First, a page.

Functionally, the mammary glands produce milk; structurally, they are modified sweat glands. Mammary glands, which are located in the breast overlying the pectoralis major muscles, are present in both sexes, but usually are functional only in the female.
Externally, each breast has a raised nipple, which is surrounded by a circular pigmented area called the areola. The nipples are sensitive to touch, due to the fact that they contain smooth muscle that contracts and causes them to become erect in response to stimulation.
Internally, the adult female breast contains 15 to 20 lobes of glandular tissue that radiate around the nipple. The lobes are separated by connective tissue and adipose. The connective tissue helps support the breast. Some bands of connective tissue, called suspensory (Cooper’s) ligaments, extend through the breast from the skin to the underlying muscles. The amount and distribution of the adipose tissue determines the size and shape of the breast. Each lobe consists of lobules that contain the glandular units. A lactiferous duct collects the milk from the lobules within each lobe and carries it to the nipple. Just before the nipple, the lactiferous duct enlarges to form a lactiferous sinus (ampulla), which serves as a reservoir for milk. After the sinus, the duct again narrows and each duct opens independently on the surface of the nipple.
Mammary gland function is regulated by hormones. At puberty, increasing levels of estrogen stimulate the development of glandular tissue in the female breast. Estrogen also causes the breast to increase in size through the accumulation of adipose tissue. Progesterone stimulates the development of the duct system. During pregnancy, these hormones enhance further development of the mammary glands. Prolactin from the anterior pituitary stimulates the production of milk within the glandular tissue, and oxytocin causes the ejection of milk from the glands.
The breast is located on the anterior thoracic wall. It extends horizontally from the lateral border of the sternum to the mid-axillary line. Vertically, it spans between the 2nd and 6th intercostal cartilages. It lies superficially to the pectoralis major and serratus anterior muscles.
The breast can be considered to be composed of two regions:
- Circular body – largest and most prominent part of the breast.
- Axillary tail – smaller part, runs along the inferior lateral edge of the pectoralis major towards the axillary fossa.
At the centre of the breast is the nipple, composed mostly of smooth muscle fibres. Surrounding the nipple is a pigmented area of skin termed the areolae. There are numerous sebaceous glands within the areolae – these enlarge during pregnancy, secreting an oily substance that acts as a protective lubricant for the nipple.
The breast is composed of mammary glands surrounded by a connective tissue stroma.
The mammary glands are modified sweat glands. They consist of a series of ducts and secretory lobules (15-20).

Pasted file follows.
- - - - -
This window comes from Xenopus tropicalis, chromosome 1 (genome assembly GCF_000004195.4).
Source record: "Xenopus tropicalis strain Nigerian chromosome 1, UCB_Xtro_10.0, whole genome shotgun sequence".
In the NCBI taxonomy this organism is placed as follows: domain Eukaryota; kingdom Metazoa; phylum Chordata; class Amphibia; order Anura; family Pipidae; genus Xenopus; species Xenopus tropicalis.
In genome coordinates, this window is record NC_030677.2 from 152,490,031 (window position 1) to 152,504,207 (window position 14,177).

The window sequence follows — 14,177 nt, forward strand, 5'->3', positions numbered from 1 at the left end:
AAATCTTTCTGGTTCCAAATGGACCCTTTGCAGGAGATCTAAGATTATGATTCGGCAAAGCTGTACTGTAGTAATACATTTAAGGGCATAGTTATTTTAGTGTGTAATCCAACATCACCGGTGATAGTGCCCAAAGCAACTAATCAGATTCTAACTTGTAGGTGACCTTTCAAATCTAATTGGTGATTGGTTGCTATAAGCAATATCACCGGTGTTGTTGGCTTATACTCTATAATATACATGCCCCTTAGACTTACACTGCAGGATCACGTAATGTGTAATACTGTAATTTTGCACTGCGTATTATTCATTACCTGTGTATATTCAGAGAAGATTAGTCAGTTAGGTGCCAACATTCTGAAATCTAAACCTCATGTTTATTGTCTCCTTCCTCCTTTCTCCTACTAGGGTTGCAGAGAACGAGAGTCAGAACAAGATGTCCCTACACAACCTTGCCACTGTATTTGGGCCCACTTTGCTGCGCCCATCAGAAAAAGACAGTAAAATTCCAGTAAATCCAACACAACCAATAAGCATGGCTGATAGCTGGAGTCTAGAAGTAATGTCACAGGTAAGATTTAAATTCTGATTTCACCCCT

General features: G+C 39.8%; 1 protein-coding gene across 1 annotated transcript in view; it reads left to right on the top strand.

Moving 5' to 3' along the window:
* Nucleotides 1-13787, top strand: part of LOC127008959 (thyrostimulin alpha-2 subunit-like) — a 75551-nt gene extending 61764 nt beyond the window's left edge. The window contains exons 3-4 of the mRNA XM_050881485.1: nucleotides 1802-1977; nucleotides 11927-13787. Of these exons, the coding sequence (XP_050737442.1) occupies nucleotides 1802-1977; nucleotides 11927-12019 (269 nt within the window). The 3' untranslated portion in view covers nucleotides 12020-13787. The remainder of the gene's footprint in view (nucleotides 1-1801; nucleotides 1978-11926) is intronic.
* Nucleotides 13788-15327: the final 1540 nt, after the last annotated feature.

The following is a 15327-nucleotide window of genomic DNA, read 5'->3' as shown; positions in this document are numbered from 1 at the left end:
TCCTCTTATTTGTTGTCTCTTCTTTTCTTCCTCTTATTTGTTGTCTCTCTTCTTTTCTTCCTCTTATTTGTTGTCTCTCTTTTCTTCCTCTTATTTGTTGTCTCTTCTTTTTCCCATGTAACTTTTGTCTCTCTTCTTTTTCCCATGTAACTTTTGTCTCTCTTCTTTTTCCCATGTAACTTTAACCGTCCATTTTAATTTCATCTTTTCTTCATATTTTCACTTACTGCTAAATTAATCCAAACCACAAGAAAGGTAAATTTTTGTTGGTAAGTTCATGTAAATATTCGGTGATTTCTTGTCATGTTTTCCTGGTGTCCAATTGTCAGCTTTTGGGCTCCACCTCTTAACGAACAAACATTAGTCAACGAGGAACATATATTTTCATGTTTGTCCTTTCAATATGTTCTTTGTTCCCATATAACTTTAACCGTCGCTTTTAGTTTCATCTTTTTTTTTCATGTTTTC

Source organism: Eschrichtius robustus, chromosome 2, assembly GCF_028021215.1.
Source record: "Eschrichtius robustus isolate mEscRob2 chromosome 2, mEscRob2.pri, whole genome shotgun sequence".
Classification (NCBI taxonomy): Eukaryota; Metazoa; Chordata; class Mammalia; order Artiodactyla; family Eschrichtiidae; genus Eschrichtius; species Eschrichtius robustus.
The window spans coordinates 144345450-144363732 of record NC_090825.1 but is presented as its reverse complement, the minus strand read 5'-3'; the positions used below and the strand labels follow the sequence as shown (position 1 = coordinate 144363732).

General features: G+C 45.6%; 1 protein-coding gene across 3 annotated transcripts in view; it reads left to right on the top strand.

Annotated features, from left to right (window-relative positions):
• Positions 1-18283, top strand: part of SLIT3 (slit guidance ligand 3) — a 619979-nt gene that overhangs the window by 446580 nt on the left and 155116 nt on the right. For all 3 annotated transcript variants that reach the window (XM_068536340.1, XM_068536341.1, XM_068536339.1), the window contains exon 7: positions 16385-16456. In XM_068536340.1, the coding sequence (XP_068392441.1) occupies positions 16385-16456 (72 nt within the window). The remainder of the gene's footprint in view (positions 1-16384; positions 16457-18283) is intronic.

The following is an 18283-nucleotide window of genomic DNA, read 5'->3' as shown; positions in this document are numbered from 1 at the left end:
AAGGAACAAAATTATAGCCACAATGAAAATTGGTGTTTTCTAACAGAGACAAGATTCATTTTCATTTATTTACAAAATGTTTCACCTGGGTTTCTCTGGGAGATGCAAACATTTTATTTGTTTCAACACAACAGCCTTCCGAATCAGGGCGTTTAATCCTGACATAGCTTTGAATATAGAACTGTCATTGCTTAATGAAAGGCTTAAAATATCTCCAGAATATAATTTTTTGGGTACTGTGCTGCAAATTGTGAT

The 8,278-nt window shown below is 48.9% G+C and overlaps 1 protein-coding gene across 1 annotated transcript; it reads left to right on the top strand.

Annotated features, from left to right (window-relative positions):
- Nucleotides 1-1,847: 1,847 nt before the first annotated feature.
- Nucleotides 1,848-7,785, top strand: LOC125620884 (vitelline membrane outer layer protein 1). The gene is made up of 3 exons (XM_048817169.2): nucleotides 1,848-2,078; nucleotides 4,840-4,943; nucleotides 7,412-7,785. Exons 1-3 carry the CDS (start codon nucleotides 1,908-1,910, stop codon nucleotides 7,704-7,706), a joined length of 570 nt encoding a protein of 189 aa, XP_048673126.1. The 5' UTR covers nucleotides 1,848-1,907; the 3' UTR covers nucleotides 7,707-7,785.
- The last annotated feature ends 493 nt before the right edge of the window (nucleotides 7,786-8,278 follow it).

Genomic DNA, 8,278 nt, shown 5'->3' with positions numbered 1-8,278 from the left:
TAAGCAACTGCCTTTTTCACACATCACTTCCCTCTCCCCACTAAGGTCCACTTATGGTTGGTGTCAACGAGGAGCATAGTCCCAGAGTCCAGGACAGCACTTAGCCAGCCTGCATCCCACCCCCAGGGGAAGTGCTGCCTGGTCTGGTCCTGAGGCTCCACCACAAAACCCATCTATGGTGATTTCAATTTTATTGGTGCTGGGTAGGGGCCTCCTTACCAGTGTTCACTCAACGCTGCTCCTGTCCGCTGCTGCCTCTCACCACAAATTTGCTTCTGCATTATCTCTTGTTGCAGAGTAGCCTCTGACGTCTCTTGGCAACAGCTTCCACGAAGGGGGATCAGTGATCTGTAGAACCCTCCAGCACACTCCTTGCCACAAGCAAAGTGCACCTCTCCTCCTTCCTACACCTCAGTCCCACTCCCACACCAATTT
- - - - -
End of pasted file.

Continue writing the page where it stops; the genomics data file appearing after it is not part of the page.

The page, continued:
Each lobule consists of many alveoli drained by a single lactiferous duct. These ducts converge at the nipple like spokes of a wheel.
Connective Tissue Stroma
The connective tissue stroma is a supporting structure which surrounds the mammary glands. It has a fibrous and a fatty component.
The fibrous stroma condenses to form suspensory ligaments (of Cooper). These ligaments have two main functions:
- Attach and secure the breast to the dermis and underlying pectoral fascia.
- Separate the secretory lobules of the breast.
The base of the breast lies on the pectoral fascia – a flat sheet of connective tissue associated with the pectoralis major muscle. It acts as an attachment point for the suspensory ligaments.
There is a layer of loose connective tissue between the breast and pectoral fascia – known as the retromammary space. This is a potential space, often used in reconstructive plastic surgery.
Arterial supply to the medial aspect of the breast is via the internal thoracic artery (also known as internal mammary artery) – a branch of the subclavian artery.
The lateral part of the breast receives blood from four vessels:
- Lateral thoracic and thoracoacromial branches – originate from the axillary artery.
- Lateral mammary branches – originate from the posterior intercostal arteries (derived from the aorta). They supply the lateral aspect of the breast in the 2nd 3rd and 4th intercostal spaces.
- Mammary branch – originates from the anterior intercostal artery.
The veins of the breast correspond with the arteries, draining into the axillary and internal thoracic veins.
The lymphatic drainage of the breast is of great clinical importance due to its role in the metastasis of breast cancer cells.
There are three groups of lymph nodes that receive lymph from breast tissue – the axillary nodes (75%), parasternal nodes (20%) and posterior intercostal nodes (5%).
The skin of the breast also receives lymphatic drainage:
- Skin – drains to the axillary, inferior deep cervical and infraclavicular nodes.
- Nipple and areola – drains to the subareolar lymphatic plexus.